June 13, 2009

The "Issue-Attention Cycle"

Although Up and Down With Ecology: The "Issue-Attention Cycle" by Anthony Downs was written over 35 years ago (in The Public Interest, Summer 1972), the "issue-attention cycle" is perhaps even more problematic today.

It seems our society has an attention span problem, in addition to inavoidable cognitive bias like framing. Some scientists have even compared attitudes on some issues (and the issue attention cycle itself) to the Kübler-Ross model of the 5 stages of grief. There's also some similarity with the Hype Cycle (blog) and other models of technological innovation (which themselves can be the inverse of risk perception models).


Here's an excerpt and summary of Downs' 1972 framing of the "issue-attention cycle:"
"American public attention rarely remains sharply focused upon any one domestic issue for very long - even if it involves a continuing problem of crucial importance to society. Instead, a systematic "issue-attention cycle" seems strongly to influence public attitudes and behavior concerning most key domestic problems. Each of these problems suddenly leaps into prominence, remains there for a short time, and then -- though still largely unresolved -- gradually fades from the center of public attention. A study of the way this cycle operates provides in-sights into whether public attention is likely to remain sufficiently focused upon any given issue to generate enough political pressure to cause effective change"
  1. Pre-problem : A problem exists, but only some experts and interest groups are alarmed. 
  2. Discovery and Enthusiasm : There is alarm and concern over a discovered environmental problem. People band together to support a solution and attack the problem. 
  3. Realization : The public starts to understand the cost and difficulty of making progress on the issue. 
  4. Decline in Interest : Because of this realization, there is a decline in public interest (and therefore media attention). 
  5. Post-problem : The issue isn’t resolved but there is less attention on it. However, the overall level of interest is higher than when the problem was discovered. This may result in small recurrences of interest.”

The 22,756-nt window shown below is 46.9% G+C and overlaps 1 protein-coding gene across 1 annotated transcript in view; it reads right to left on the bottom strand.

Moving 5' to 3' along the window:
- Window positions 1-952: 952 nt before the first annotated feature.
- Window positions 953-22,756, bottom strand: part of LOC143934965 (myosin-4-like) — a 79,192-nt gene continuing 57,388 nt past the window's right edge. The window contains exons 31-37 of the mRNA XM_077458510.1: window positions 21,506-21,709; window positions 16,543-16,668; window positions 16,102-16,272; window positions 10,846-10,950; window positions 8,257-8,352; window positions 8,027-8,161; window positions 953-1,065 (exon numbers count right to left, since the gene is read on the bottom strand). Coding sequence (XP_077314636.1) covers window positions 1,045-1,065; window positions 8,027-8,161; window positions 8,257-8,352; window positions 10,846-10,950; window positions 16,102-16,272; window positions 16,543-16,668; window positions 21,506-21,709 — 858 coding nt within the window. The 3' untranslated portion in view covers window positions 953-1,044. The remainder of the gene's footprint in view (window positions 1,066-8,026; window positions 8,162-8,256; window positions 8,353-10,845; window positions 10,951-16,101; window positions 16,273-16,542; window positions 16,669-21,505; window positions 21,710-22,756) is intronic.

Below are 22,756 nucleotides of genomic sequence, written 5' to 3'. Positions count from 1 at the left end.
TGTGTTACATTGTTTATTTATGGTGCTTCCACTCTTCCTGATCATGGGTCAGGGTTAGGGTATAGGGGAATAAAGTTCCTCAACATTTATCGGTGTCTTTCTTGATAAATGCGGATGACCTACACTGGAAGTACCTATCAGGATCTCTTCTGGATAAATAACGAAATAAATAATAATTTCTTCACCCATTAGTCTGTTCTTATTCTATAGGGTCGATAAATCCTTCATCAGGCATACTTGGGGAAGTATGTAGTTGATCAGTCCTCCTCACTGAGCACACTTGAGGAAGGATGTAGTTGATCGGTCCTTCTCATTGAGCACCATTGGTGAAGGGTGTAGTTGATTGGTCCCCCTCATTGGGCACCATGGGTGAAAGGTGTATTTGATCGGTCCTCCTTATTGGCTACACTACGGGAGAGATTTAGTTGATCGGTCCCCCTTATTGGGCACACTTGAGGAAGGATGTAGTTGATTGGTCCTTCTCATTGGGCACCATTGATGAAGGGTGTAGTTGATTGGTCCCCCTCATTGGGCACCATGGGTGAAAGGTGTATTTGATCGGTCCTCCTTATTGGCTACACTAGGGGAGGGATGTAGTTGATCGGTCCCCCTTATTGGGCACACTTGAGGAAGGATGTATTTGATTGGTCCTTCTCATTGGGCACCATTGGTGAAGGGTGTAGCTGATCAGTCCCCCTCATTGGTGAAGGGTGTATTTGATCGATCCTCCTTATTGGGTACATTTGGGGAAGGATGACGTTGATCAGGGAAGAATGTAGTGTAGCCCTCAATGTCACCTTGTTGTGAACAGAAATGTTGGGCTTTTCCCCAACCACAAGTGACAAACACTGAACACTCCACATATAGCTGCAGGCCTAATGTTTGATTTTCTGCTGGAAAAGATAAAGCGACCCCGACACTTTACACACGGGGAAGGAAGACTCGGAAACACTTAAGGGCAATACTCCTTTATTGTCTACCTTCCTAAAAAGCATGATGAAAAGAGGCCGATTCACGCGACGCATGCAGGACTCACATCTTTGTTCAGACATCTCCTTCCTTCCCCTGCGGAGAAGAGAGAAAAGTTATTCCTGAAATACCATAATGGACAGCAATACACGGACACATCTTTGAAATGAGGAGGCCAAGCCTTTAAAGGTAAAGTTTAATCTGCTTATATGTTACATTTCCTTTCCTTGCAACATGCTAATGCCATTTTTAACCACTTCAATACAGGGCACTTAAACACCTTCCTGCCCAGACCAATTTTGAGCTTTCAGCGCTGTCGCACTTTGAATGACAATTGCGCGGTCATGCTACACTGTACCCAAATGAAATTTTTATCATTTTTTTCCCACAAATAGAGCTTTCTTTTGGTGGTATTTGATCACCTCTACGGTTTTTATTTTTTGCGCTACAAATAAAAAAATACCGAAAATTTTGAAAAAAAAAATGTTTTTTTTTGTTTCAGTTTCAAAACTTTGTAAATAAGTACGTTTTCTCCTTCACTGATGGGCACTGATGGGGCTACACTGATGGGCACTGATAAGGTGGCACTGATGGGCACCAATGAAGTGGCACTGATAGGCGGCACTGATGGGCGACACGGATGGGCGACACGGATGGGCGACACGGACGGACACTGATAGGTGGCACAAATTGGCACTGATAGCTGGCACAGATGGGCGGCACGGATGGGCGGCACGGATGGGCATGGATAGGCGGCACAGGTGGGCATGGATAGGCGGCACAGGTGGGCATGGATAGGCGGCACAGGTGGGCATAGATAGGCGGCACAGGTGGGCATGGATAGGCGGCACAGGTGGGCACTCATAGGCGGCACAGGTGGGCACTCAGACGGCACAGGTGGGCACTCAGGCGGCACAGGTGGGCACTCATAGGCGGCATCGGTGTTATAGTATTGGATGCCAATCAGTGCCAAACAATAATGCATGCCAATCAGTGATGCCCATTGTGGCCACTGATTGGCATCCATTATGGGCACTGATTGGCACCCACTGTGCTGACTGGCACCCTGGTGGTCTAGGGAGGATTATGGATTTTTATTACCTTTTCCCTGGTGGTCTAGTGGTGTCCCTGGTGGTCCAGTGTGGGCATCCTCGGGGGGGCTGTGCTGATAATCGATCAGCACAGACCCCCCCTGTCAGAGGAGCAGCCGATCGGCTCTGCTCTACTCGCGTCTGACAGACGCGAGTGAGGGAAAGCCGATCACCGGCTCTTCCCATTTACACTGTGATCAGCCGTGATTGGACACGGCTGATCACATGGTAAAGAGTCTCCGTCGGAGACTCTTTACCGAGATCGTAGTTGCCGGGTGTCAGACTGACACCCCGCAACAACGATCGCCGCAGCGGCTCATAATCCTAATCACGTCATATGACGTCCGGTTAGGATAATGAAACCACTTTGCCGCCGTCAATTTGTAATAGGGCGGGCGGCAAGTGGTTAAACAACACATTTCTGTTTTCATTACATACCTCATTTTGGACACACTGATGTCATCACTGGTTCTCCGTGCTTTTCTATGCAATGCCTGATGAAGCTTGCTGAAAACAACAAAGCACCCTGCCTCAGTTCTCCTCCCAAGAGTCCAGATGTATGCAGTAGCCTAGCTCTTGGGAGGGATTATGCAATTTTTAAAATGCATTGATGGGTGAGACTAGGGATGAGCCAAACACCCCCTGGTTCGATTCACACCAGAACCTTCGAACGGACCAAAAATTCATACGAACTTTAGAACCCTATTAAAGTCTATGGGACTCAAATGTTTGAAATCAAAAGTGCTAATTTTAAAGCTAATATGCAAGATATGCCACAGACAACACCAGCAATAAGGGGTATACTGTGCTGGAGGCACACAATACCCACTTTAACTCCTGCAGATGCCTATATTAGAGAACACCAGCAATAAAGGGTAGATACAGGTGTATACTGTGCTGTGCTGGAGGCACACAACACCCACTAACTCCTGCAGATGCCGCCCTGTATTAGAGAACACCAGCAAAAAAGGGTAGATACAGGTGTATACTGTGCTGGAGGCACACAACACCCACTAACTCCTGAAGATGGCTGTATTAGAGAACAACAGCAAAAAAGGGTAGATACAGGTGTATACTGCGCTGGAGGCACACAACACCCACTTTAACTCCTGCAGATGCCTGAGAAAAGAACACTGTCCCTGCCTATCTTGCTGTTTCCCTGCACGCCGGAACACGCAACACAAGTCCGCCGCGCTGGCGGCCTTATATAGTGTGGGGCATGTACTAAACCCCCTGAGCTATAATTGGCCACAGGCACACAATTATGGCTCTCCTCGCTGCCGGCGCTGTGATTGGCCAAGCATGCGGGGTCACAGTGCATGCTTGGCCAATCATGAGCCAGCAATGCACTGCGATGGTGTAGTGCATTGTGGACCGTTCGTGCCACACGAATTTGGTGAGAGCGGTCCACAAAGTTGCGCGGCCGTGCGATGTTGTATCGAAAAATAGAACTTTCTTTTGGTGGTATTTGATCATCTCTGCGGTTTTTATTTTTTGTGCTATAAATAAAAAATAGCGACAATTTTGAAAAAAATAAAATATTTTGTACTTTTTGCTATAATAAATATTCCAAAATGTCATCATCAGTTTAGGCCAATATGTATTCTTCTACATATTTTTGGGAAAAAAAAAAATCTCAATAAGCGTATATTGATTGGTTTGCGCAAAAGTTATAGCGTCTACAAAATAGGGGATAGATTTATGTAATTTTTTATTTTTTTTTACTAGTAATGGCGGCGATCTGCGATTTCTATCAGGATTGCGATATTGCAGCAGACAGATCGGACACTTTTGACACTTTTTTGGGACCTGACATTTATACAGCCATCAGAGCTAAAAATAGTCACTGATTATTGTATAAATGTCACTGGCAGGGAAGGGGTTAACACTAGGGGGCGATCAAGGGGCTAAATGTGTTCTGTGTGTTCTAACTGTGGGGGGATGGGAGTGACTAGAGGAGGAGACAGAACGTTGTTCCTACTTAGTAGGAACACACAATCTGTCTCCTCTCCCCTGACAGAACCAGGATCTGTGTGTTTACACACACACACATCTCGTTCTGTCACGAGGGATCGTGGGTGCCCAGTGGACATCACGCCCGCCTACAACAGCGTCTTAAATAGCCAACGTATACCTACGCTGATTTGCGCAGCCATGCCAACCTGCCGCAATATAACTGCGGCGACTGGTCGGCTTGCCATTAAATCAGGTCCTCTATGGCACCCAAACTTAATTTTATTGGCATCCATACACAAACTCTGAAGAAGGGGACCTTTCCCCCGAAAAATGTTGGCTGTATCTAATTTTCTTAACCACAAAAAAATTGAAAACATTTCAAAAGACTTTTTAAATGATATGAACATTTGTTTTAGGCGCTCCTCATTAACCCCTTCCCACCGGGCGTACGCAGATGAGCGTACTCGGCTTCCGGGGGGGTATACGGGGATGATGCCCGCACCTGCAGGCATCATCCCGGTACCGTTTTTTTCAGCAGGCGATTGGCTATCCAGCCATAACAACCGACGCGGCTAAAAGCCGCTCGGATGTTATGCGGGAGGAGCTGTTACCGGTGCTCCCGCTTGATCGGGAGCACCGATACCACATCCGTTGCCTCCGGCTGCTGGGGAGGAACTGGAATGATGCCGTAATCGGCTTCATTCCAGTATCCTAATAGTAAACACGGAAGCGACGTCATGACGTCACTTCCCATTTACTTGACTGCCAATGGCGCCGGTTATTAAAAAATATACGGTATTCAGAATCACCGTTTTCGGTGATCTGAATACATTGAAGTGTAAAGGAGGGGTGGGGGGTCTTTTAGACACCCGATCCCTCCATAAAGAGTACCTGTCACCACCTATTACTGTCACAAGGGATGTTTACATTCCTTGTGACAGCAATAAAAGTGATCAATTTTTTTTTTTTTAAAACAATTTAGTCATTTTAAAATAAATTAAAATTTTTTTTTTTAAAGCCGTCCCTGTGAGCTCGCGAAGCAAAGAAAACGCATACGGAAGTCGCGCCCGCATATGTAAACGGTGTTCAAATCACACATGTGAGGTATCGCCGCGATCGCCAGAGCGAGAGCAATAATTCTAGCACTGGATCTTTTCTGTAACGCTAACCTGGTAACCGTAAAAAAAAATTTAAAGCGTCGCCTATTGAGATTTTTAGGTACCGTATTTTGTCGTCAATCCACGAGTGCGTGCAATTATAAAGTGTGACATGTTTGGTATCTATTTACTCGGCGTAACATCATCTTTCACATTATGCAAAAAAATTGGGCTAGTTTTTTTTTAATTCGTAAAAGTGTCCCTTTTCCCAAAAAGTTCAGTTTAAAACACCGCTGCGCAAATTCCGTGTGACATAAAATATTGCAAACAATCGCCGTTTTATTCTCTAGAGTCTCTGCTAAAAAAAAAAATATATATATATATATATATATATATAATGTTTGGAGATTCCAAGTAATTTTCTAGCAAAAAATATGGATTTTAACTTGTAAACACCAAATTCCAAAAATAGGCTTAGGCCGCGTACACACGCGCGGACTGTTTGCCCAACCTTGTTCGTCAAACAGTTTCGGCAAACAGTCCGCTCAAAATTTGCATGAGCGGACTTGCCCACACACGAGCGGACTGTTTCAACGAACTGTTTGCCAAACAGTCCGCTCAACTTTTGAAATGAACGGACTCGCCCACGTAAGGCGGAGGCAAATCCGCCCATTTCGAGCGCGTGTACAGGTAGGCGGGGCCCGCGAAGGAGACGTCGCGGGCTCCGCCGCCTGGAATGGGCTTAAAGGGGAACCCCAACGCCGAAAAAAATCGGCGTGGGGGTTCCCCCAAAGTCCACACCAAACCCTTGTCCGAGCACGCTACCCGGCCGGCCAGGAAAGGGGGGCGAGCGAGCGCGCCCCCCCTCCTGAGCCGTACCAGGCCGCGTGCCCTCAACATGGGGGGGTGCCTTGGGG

Problems posed by the issue-attention cycle have only intensified since 1972, and we're left with the recurring question of agenda: 'What Is to Be Done?'

Confucius has better advice than Lenin -- though it's far more personally challenging:
If there is righteousness in the heart, there will be beauty in the character. If there is beauty in the character, there will be harmony in the home. If there is harmony in the home, there will be order in the nation. If there is order in the nation, there will be peace in the world.


Update: A new Cornell study, Meme-tracking and the Dynamics of the News Cycle, discussed by the New York Times (Study Measures the Chatter of the News Cycle) is interesting, but so far seems to be targeted to something other than improved decision-making. Still it's worth a look; here's an excerpt of the NYT article:
'The paper, “Meme-tracking and the Dynamics of the News Cycle,” was also written by Jure Leskovec, a postgraduate researcher at Cornell, who this summer will become an assistant professor at Stanford, and Lars Backstrom, a Ph.D. student at Cornell, who is going to work for Facebook. The team has set up interactive displays of their findings at memetracker.org.Social scientists and media analysts have long examined news cycles, though focusing mainly on case studies instead of working with large Web data sets. And computer scientists have developed tools for clustering and tracking articles and blog posts, typically by subject or political leaning.
But the Cornell research, experts say, goes further in trying to track the phenomenon of news ideas rising and falling. “This is a landmark piece of work on the flow of news through the world,” said Eric Horvitz, a researcher at Microsoft and president of the Association for the Advancement of Artificial Intelligence. “And the study shows how Web-scale analytics can serve as powerful sociological laboratories.”

Sreenath Sreenivasan, a professor specializing in new media at the Columbia Journalism School, said the research was an ambitious effort to measure a social phenomenon that is not easily quantified. “To the extent this kind of approach could open the door to a new understanding of the news cycle, that is very interesting,” he said.'
Sreenath Sreenivasan, a professor specializing in new media at the Columbia Journalism School, said the research was an ambitious effort to measure a social phenomenon that is not easily quantified. “To the extent this kind of approach could open the door to a new understanding of the news cycle, that is very interesting,” he said.'

No comments: